“Fans, Sashes, and Jesus: Evangelical Activism and Worship Dance in South Korea" recognizes the important of dance that functions as a fulcrum of evangelical activist expressions, especially in the face of growing public visibility of LGBTQ presence in South Korea. What is characteristic about the performances, as I explore in this article, is that they have emphases on “folk” and “traditional” elements that supposedly restore what the church group members deem proper Koreanness, but the composition of the performances is also transnational – buchaechum (fan dance) in particular is a modern amalgam of folk and Shamanistic Korean dance, ethnic Chinese dance, and modern dance choreography developed by Seung-hee Choi and Baek-bong Kim whose fan dance repertoire has been shaped through its touring in the US and other countries during the height of Cold War diplomacy. In that sense, fan dance, ballet, and drumming performed by the church groups are at once Korean and not-Korean. This seems, at first glance, to undermine the groups’ belief in the performance’s capacity to “exorcize” the “Western” and “unpatriotic” acts of queerness. In the long term, however, the simultaneous Korean/non-Korean nature of the performances is really about putting these right-wing church groups on the map, announcing their presence and increasing their visibility nationally and internationally.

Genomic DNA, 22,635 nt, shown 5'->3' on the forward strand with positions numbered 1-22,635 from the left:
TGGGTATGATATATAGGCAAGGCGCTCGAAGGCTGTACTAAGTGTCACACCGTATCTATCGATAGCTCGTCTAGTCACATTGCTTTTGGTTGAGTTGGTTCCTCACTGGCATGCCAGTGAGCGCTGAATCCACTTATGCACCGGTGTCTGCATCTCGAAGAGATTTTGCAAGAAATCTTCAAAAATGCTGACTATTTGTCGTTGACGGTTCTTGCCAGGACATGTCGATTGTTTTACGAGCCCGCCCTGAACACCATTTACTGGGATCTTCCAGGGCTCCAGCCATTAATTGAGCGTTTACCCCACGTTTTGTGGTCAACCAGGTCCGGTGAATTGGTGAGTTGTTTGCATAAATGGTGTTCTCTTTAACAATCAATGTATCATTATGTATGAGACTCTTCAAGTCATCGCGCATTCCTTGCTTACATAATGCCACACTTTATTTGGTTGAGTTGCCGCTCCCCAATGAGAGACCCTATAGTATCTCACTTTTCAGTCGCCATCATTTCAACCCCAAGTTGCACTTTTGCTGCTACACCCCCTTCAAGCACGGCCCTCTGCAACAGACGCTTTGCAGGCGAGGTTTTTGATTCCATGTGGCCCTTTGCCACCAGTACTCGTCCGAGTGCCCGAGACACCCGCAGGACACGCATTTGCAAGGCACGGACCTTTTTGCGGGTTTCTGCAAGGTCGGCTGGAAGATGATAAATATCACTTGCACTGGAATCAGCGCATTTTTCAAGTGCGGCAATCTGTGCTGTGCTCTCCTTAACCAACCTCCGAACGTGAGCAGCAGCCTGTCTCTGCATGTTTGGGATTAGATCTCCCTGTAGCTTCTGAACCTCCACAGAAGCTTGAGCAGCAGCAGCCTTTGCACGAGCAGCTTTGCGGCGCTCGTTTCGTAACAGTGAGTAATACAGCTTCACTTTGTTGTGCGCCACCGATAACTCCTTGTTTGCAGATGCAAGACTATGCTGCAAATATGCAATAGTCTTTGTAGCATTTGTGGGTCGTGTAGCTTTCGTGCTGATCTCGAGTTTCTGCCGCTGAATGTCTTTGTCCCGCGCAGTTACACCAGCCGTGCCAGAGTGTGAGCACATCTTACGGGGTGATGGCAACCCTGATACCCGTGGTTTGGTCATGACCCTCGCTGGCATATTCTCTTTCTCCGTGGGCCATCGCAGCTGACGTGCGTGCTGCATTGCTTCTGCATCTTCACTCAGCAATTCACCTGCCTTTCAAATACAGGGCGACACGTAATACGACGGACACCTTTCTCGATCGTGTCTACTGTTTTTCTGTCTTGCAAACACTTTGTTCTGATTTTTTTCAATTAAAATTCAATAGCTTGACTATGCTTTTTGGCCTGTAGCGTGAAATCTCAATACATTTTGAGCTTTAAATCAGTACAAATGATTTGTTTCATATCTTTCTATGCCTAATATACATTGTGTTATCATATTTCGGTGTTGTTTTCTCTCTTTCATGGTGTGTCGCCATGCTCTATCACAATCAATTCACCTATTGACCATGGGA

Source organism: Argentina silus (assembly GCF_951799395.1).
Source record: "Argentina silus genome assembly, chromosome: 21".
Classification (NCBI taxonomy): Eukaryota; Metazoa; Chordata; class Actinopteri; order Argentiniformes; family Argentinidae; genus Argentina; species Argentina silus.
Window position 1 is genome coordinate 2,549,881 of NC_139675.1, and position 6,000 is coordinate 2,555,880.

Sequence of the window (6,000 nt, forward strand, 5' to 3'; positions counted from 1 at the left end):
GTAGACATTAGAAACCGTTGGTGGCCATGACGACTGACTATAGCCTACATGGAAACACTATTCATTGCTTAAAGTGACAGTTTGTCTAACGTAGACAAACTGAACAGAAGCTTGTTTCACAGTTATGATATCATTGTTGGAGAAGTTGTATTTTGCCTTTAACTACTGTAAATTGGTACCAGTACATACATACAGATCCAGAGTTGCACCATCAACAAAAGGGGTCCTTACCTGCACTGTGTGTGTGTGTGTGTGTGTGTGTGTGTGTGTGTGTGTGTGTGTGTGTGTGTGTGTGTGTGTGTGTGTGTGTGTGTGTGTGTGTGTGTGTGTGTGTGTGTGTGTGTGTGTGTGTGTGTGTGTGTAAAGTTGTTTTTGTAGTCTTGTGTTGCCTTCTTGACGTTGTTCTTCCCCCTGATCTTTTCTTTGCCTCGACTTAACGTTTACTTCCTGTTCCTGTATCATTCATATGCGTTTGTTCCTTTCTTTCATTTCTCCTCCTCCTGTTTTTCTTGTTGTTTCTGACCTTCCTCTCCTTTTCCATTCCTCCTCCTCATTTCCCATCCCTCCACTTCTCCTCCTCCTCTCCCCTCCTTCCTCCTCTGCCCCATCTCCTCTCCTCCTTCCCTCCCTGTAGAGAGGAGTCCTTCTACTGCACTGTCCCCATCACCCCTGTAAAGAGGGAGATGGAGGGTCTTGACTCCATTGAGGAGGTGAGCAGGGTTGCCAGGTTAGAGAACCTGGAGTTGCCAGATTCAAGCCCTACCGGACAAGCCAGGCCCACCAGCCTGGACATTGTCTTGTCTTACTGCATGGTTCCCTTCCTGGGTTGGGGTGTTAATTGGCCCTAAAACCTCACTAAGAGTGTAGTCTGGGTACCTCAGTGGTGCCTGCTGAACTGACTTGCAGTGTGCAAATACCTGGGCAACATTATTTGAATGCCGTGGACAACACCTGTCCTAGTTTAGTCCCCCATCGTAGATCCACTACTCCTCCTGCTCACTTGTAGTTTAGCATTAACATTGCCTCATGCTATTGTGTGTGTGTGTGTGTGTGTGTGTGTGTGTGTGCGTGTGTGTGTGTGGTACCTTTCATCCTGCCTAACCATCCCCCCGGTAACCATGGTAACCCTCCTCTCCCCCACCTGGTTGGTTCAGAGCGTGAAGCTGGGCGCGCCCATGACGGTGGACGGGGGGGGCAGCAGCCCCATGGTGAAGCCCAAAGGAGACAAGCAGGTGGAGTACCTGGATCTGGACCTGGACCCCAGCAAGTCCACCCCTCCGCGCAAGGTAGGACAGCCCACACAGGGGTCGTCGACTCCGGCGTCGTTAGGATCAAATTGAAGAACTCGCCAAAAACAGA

|Publication status||Published - 8 Apr 2017|
|Event||Dancing East Asia: Critical Choreographies and their Corporeal Politics: 2017 U-M Lieberthal-Rogel Center for Chinese Studies Annual Conference - University of Michigan, Ann Arbor, United States|
Duration: 7 Apr 2017 → 8 Apr 2017
|Conference||Dancing East Asia: Critical Choreographies and their Corporeal Politics|
|Period||7/04/17 → 8/04/17|
Bibliographical noteInvited Paper
YOON, S. R. (2017). Fans, Sashes, and Jesus: Evangelical Activism and Worship Dance in South Korea. Paper presented at Dancing East Asia: Critical Choreographies and their Corporeal Politics, Ann Arbor, United States.